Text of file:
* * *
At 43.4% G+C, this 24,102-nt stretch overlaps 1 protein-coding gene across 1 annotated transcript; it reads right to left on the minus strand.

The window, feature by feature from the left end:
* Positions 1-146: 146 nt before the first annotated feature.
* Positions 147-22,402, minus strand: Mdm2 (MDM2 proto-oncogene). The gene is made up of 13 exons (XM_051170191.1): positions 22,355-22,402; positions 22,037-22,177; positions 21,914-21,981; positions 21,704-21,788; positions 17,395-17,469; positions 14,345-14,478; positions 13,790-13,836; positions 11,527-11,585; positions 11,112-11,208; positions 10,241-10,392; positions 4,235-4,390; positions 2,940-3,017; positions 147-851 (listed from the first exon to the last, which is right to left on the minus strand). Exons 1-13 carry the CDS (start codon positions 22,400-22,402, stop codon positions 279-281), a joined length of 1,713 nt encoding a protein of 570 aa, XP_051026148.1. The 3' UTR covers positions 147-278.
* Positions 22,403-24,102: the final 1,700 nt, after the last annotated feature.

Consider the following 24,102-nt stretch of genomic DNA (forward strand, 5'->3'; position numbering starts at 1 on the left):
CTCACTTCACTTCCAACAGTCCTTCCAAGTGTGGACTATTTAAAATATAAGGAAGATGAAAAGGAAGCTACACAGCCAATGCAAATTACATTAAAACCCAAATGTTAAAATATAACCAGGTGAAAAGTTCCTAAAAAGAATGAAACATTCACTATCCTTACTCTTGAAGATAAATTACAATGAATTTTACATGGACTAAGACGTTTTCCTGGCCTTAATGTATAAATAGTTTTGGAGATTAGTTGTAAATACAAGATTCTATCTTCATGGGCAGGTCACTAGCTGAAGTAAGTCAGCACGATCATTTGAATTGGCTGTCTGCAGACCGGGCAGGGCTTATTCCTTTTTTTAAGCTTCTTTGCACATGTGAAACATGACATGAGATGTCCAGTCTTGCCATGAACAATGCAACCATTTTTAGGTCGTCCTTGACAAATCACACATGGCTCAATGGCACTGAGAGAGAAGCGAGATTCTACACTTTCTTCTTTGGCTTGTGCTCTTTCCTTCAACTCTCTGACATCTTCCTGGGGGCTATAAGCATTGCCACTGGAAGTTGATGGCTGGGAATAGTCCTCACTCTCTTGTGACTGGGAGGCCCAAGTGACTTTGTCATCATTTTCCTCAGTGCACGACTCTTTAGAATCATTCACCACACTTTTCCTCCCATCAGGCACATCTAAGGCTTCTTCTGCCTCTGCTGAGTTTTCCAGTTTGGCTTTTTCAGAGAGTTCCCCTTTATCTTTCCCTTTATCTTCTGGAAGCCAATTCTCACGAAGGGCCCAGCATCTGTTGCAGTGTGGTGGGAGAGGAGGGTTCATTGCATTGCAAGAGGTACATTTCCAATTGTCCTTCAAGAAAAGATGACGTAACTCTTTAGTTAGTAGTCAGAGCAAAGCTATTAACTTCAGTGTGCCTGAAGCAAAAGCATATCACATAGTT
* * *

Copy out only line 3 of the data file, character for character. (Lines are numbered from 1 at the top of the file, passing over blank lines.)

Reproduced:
* Positions 1-146: 146 nt before the first annotated feature.